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Nonspecific back pain

Contents of this page:


Skeletal spine
Skeletal spine
Vertebra, cervical (neck)
Vertebra, cervical (neck)
Vertebra, lumbar (low back)
Vertebra, lumbar (low back)
Vertebra, thoracic (mid back)
Vertebra, thoracic (mid back)
Spinal stenosis
Spinal stenosis
Spine supporting structures
Spine supporting structures

Alternative Names    Return to top

Back pain - nonspecific

Definition    Return to top

Nonspecific back pain refers to pain in the back due to an unknown cause.

See also: Low back pain

Causes    Return to top

Back pain is one of the most common complaints treated by physicians. Nearly four out of five people will have back pain at some time in their life. Most of the time, the exact cause of the pain can not be found.

Back pain can develop in association with a number of causes, including muscle strain, injury to the back, overuse, muscle disorders, pressure on a nerve root, poor posture, and many others. Pregnant women, smokers, construction workers, and people who do repetitive lifting all have increased risk of back pain. .

Symptoms    Return to top

Exams and Tests    Return to top

A physical examination focused on the back, the abdomen, and the extremities may confirm back pain or muscle spasm, but the examination does not reveal a specific cause (such as a herniated disk) or any neurological problem (such as weakness or change in sensation).

X-rays of the spine are usually normal. Further work-up may include a CT scan or MRI of the spine.

Treatment    Return to top

Most nonspecific back pain is probably caused by muscle strain. It usually responds to 2-5 days of rest and pain medications such as nonsteroidal anti-inflammatory drugs (NSAIDS), which includes ibuprofen and naproxen, followed by gradual return to activities. Medications may be needed to reduce muscle spasms.

Physical therapy is often prescribed so the patient follows proper body mechanics (such as good posture and lifting correctly) and to improve strength and flexibility in the spine, abdomen, and legs.

Surgery is not useful for the treatment of nonspecific back pain.

Outlook (Prognosis)    Return to top

Most cases of nonspecific back pain go away on their own or respond to treatment. It is helpful to sleep on a firm mattress, with a board under the mattress, or even on the floor. Heat or ice applied to the affected area may provide some relief.

Possible Complications    Return to top

Chronic pain can develop which can be debilitating and keep people out of work.

When to Contact a Medical Professional    Return to top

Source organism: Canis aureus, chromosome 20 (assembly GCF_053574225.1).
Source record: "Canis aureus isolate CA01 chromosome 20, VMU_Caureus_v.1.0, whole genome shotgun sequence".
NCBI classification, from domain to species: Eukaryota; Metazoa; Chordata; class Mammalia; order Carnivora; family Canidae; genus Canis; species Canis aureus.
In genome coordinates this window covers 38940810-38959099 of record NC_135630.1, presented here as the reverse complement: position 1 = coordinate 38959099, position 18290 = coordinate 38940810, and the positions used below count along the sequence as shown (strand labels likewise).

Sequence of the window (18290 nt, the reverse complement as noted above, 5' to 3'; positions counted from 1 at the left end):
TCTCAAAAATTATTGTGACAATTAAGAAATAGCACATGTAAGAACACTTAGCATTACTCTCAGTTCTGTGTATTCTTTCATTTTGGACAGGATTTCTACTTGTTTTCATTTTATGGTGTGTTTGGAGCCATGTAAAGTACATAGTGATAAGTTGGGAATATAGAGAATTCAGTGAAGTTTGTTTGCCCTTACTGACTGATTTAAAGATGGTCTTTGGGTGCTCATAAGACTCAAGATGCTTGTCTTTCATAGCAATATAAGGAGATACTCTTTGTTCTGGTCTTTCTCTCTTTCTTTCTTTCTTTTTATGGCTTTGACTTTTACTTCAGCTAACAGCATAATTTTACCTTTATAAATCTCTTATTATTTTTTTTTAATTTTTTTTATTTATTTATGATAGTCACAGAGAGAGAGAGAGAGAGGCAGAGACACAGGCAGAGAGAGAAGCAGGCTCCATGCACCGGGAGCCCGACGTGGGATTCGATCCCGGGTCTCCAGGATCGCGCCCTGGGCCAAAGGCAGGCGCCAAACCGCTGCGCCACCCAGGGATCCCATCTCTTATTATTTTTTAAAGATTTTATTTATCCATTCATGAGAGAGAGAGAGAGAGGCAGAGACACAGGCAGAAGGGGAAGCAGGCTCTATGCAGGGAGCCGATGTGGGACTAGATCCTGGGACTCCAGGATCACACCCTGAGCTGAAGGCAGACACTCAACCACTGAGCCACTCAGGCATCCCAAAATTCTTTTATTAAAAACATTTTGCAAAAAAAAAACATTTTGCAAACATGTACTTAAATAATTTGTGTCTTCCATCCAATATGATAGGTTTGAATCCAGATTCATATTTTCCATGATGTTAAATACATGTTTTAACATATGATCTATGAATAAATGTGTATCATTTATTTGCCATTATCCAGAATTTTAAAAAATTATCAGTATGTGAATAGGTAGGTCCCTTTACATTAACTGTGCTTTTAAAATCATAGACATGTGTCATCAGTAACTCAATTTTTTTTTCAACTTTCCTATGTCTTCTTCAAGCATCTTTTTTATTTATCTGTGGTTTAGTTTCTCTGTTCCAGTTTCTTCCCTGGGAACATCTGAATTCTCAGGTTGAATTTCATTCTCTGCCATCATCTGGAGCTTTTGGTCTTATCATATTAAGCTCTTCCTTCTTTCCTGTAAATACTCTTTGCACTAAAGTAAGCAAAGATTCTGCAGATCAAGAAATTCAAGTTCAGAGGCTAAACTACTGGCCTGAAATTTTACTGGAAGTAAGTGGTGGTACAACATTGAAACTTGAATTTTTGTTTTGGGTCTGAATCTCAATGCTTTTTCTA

Call for an appointment with your health care provider if there is significant pain that persists beyond a week.

Call your health care provider if you have been diagnosed with nonspecific back pain and the pain changes in intensity or quality. This is particularly important if the pain travels down the legs below the knee (suggesting pressure on the nerves as they leave the spinal cord), or if there is weakness or numbness in a leg.

If you develop progressive weakness, urinary incontinence or bowel incontinence, or if you have numbness in your groin or anal region, you should get to an emergency room or call the local emergency number (such as 911).

Prevention    Return to top

Prevention is very important, given the tremendous number of people who suffer from this problem. Maintain your weight in a healthy range and keep the back muscles strong and flexible to help prevent back problems.

Good posture and correct technique when lifting heavy objects (lifting with legs, keeping back straight) or carrying heavy objects (keep object close to body) are also beneficial.

References    Return to top

Smeets RJ, Vlaeyen JW, Hidding A, et al. Chronic low back pain: physical training, graded activity with problem solving training, or both? The one-year post-treatment results of a randomized controlled trial. Pain. 2008;134(3):263-276.

Urquhart DM, Hoving JL, Assendelft WW, et al. Antidepressants for non-specific low back pain. Cochrane Database Syst Rev. 2008;(1):CD001703.

Chou R, Huffman LH. Medications for acute and chronic low back pain: a review of the evidence for an American Pain Society/American College of Physicians clinical practice guideline. Ann Intern Med. 2007;147(7):505-514.

Chou R, Huffman LH. Nonpharmacologic therapies for acute and chronic low back pain: a review of the evidence for an American Pain Society/American College of Physicians clinical practice guideline. Ann Intern Med. 147(7):492-504.

Chou R, Qaseem A, et al. Diagnosis and treatment of low back pain: a joint clinical practice guideline from the American College of Physicians and the American Pain Society. Ann Intern Med. 2007;147(7):478-491.

Update Date: 5/12/2008

Updated by: Thomas N. Joseph, MD, Private Practice specializing in Orthopaedics, subspecialty Foot and Ankle, Camden Bone & Joint, Camden, SC. Review provided by VeriMed Healthcare Network. Also reviewed by David Zieve, MD, MHA, Medical Director, A.D.A.M., Inc.

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